“Those who cannot remember the past are condemned to repeat it.” – George Santayana
So many of society’s ills today are attributed to the lack of education. The oft repeated cliché is this – if only we can influence the way education is done, then we can transform society.
Think about it – the second highest expense item (after defense) on a nation’s budget usually is allocated to education. The question to ask is this – does spending more on education necessarily improve the learning process? How is leadership linked with learning?
This year, I will be 47 years old and as I recollect on this journey called life, what are the lessons which have really impacted me on a personal and practical level?
As I reflect, I discover that my learning did not necessarily come from my education curriculum and related materials, it came from the consequences of experience.
While it is true that much of what I know today came from what was taught at home, in school and in church – however, what I learn (and still remember) is more caught than taught. For example, this is what I have caught from life:
Learning from life requires the classroom of life and where this is concerned, we can have multiple teachers – as for the student, there are only two requirements – humility and teachability.
Herein lies the paradox. While teachability is what it takes for one to learn from life, we are not wired to be humble. In fact, the opposite is generally true. It is easier for one to be proud than to be humble.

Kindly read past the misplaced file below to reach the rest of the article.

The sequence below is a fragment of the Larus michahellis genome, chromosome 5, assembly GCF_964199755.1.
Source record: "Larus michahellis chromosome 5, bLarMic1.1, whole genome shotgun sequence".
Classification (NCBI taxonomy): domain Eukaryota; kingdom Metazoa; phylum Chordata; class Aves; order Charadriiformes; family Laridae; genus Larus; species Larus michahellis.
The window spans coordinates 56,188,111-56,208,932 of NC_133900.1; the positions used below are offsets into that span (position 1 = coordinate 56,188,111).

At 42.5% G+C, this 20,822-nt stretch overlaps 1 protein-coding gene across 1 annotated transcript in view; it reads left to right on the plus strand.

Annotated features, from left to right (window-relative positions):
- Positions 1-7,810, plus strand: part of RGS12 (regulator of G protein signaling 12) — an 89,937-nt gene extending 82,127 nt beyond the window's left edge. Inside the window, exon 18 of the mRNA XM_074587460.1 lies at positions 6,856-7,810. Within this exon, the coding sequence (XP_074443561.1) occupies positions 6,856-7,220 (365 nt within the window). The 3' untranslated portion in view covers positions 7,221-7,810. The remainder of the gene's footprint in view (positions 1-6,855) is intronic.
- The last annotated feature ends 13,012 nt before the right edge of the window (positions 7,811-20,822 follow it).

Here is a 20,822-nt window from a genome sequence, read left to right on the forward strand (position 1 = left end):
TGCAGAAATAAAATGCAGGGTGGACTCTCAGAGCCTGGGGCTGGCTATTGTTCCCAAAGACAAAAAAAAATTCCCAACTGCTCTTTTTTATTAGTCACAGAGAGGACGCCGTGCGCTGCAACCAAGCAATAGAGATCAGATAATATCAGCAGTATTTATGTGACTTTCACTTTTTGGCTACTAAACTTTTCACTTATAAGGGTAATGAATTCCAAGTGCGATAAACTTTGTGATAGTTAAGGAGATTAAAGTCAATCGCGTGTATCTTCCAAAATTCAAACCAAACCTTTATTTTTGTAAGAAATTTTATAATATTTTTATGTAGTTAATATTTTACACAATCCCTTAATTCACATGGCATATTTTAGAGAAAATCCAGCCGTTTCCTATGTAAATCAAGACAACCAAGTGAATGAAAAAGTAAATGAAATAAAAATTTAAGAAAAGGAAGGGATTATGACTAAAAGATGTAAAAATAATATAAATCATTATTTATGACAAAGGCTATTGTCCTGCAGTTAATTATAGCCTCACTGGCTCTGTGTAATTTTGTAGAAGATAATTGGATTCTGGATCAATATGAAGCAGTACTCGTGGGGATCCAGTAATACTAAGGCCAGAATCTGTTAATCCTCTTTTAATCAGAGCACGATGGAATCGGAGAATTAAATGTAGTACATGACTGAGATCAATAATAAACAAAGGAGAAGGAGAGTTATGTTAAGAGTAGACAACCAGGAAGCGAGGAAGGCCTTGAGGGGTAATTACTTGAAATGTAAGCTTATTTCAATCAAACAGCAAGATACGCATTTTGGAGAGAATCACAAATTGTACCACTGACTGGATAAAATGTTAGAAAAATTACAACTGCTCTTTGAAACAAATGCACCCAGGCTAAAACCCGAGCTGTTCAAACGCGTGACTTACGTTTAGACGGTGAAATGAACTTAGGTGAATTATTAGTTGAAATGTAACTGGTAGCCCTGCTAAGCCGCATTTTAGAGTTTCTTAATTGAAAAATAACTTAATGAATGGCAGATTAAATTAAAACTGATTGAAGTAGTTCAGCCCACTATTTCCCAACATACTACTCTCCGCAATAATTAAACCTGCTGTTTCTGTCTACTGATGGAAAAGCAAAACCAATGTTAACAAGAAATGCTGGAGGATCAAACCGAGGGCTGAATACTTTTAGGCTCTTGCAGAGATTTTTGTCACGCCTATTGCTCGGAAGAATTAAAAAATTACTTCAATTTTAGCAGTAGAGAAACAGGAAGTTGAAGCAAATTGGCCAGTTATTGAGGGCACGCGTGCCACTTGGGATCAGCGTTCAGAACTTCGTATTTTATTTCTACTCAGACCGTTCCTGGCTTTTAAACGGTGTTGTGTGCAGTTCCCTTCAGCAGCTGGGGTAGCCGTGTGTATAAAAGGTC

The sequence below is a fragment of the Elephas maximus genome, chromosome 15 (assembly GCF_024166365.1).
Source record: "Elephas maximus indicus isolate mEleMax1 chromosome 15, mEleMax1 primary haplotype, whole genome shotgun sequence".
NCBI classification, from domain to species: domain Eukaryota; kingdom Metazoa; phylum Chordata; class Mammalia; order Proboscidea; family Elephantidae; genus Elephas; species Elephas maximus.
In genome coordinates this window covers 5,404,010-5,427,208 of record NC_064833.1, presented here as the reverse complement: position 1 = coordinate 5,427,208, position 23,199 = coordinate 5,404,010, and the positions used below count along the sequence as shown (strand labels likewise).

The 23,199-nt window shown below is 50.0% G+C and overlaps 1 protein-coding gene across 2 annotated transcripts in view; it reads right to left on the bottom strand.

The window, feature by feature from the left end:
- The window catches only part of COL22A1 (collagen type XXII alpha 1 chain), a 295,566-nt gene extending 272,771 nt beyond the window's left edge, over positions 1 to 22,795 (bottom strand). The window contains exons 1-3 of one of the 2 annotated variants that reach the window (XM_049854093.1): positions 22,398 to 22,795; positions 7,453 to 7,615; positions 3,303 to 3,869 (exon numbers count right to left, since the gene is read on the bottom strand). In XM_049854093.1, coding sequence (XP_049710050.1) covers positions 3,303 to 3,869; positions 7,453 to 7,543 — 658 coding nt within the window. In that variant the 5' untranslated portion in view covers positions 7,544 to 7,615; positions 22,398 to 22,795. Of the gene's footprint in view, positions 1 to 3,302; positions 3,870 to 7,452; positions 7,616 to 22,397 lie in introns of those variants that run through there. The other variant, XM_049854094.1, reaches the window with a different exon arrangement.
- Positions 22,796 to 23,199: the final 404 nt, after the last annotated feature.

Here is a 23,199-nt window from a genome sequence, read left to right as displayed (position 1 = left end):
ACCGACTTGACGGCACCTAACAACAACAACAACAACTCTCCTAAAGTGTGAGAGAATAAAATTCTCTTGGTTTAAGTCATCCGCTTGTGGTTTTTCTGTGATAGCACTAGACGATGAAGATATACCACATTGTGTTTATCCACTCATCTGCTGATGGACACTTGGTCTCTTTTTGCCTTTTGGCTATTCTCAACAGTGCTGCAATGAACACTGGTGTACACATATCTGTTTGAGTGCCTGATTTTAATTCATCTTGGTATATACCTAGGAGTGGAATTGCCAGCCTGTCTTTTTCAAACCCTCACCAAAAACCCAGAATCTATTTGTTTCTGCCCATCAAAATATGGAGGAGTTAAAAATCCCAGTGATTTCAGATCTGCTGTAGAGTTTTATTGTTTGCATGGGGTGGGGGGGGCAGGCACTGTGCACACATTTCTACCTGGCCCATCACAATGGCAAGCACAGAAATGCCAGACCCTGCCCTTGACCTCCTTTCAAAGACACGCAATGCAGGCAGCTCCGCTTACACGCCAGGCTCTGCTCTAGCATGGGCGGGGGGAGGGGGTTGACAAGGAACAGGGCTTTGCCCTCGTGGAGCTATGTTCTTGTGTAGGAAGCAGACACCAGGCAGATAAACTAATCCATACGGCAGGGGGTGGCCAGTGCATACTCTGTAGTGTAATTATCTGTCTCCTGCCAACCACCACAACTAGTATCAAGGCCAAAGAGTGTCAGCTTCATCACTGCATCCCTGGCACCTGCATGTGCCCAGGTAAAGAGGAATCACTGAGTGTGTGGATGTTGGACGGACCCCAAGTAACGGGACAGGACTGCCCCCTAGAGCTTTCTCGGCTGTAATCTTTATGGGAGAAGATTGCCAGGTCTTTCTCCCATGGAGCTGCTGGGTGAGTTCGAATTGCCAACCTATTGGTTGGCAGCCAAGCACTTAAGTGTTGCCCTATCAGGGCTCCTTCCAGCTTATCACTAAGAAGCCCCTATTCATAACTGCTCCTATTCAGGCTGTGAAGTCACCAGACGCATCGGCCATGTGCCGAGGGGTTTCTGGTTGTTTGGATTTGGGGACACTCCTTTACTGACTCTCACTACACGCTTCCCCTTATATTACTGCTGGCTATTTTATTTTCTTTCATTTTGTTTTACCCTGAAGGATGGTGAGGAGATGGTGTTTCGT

In other words, my natural disposition is one of pride rather than teachability. How then can one “unwire” himself from a state of self-directed attention to a condition of humble learning?
Unwiring #1: It’s OK to change your mind
There are those who may claim to have an open mind but once opened, they are unwilling to change it. When it comes to certain core values, I admit that there should be certain non-negotiable elements.
However, not all ideas are created equal, so when you encounter an idea that is better than yours, are you willing to change your mind with the nobler goal of accepting another perspective for the common good?
Along the road of life, we all make mistakes – both the wise and the foolish. However, when the wise makes a mistake or holds on to a way of thinking which is unproductive, they are quick to make the necessary changes.
They are quick to repent (I intentionally chose this word because the root meaning for repent is a change of mind).
The foolish may recognise his or her fault but still choose to hang on to their self-centred ways. In other words, those who are foolish are typically stubborn and unwilling to learn.
Unwiring #2: It’s not OK to disrespect
While one may have lots of ideas to share, it is equally important how you share those ideas. When working with those in authority and especially those who are older than you, it is critical that we demonstrate respect in the manner we converse with them.